Azores Islands, Portugal
If you are an art lover then more than likely you frequent museums to see an exhibit, hear a guest speaker or take in an afternoon or evening concert. However, if you are a fan of architecture then your motivation for visiting a museum is probably the building itself…think Bilbao’s stunning Guggenheim by Frank Gehry, the gorgeous Renzo Piano addition to the Los Angeles County Museum of Art (LACMA) or the impossibly beautiful Cité du Vin in Bordeaux, France. These are but a few of the countless examples of high profile museums throughout the world that put the spotlight on the architecture as much as what is hanging on the walls or resting on the floors.
In the case of the island of São Miguel in the Azores archipelago, 930 miles from the coast of Portugal, there exists a stunning museum aptly named Arquipélago – Centro de Artes Contemporâneas or Arquipélago – Contemporary Arts Center.
During one of our drives around the island we found ourselves on the north shore in the municipality of Ribeira Grande, home to this most interesting museum. Our curiosity was immediately piqued by the massive sawtoothed building with its tall, volcanic brick smokestack. We returned home to research this eye-catching and imposing building, which from our initial street view, appeared to be some sort of massive warehouse
To the contrary, as well as to our surprise, we learned that the Arquipélago – Centro de Artes Contemporâneas, or ACAC as it is known, is a collection of buildings that have been thoughtfully repurposed to seamlessly blend the past with the future. This is due in large part to the incredibly well executed restoration of the existing buildings along with the incorporation of new, slightly more modern buildings. If you were to describe these buildings in marital terms they would be considered the “perfect couple” as they seamlessly juxtapose and compliment one another at the same time, which is no small feat.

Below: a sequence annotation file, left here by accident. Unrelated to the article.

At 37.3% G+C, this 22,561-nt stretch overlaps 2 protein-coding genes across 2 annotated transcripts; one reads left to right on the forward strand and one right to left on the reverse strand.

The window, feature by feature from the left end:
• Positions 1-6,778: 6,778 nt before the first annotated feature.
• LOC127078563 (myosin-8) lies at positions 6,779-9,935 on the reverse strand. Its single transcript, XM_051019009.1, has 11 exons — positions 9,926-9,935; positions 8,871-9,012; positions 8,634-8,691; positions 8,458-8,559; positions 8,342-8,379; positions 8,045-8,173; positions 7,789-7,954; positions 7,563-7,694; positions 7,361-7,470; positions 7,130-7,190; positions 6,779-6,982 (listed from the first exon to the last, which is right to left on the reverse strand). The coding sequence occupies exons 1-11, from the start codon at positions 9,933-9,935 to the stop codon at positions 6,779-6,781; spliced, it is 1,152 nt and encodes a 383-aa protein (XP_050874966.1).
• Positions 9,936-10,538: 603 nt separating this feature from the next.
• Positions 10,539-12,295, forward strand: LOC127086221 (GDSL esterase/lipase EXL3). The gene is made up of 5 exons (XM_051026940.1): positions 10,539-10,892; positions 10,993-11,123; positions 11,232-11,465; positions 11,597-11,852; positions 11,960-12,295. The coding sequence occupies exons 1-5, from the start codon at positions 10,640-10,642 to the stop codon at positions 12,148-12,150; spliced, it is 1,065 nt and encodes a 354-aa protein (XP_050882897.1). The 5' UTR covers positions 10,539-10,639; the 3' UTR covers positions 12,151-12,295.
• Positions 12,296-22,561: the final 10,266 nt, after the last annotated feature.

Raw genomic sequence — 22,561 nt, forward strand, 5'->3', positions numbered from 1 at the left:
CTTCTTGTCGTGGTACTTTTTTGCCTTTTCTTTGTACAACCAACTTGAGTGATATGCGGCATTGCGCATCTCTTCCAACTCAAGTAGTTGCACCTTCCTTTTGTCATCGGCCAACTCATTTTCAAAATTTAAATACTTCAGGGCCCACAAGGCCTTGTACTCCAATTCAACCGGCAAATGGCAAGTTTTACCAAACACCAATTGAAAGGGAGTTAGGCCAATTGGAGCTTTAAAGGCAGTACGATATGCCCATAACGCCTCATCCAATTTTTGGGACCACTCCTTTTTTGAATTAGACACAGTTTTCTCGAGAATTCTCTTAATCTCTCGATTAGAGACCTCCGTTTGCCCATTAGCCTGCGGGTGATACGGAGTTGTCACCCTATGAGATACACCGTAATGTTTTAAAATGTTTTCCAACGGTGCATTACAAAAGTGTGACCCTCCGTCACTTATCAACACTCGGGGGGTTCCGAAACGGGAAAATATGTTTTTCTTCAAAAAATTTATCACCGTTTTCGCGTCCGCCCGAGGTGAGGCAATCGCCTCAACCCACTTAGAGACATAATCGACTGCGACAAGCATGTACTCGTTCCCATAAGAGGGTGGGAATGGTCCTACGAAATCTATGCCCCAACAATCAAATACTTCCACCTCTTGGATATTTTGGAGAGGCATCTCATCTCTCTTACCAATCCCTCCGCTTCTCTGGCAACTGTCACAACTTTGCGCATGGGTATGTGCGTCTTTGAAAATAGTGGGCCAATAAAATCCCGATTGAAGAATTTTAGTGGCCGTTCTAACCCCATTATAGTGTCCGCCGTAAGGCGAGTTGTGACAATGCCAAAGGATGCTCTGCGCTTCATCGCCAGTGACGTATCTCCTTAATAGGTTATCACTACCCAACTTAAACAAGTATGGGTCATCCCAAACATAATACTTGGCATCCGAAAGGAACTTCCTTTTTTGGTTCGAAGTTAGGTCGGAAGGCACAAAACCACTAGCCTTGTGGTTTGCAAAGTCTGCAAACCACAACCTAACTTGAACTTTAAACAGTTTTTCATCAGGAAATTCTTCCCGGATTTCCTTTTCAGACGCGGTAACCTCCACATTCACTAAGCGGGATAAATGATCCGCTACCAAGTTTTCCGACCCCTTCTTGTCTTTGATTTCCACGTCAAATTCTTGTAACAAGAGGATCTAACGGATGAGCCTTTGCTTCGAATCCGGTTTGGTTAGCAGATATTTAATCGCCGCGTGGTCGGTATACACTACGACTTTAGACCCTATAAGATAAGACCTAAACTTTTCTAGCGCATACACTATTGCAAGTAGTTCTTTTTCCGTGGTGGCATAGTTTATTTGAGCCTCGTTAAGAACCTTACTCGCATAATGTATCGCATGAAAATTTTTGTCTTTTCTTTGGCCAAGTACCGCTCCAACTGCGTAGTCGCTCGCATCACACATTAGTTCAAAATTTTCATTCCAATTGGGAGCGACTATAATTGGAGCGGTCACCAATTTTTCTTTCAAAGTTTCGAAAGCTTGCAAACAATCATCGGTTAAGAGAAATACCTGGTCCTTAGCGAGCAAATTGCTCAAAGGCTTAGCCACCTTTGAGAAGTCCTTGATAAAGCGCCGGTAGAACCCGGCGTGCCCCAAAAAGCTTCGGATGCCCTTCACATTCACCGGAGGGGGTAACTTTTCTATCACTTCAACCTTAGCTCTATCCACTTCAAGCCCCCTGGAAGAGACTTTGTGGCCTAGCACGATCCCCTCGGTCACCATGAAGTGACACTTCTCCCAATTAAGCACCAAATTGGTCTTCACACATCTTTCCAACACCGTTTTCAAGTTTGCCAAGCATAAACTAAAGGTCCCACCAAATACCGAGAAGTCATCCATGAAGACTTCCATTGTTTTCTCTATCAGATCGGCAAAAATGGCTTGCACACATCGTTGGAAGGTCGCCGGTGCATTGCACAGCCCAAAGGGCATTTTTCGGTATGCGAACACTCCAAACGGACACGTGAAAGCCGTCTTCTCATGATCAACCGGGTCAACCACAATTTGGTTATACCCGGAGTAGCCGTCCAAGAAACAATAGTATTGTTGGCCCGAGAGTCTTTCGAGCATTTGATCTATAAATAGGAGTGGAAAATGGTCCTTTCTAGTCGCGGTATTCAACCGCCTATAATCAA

At a mere five years old the ACAC, a former alcohol plant turned tobacco factory, has generated the kind of global buzz that other, considerably more well established museums work decades to cultivate. This excitement can largely be attributed to the vast community of like minded people who worked tirelessly to bring their dream of a museum to this region and to the world. From civic leaders, movers in the art world and the team of architects this museum is, in no small way, the sum of its parts. The many dedicated ACAC stakeholders have pulled off something amazing and the world is responding with high praise.
Needless to say, after realizing that what we had seen from a distance was not in fact a warehouse we were anxious to return for a closer look.
Our first visit to the museum was graciously arranged by Dalila Couto, Production Director for the ACAC, who was kind enough to schedule a private tour. The museum had recently reopened to the public after the mandatory shutdown of all nonessential businesses due to COVID19.
On the day that we arrived we were greeted by the museums affable librarian João Almeida who, over the next two hours, walked us through numerous empty galleries and cavernous spaces as the museum was preparing for several upcoming exhibits.
This was a rare opportunity to witness the museum without its wardrobe of art as everywhere we toured was nearly vacant of activity. As a result we were left to simply absorb, and enjoy, the powerful energy of the buildings and their various spaces without any distractions.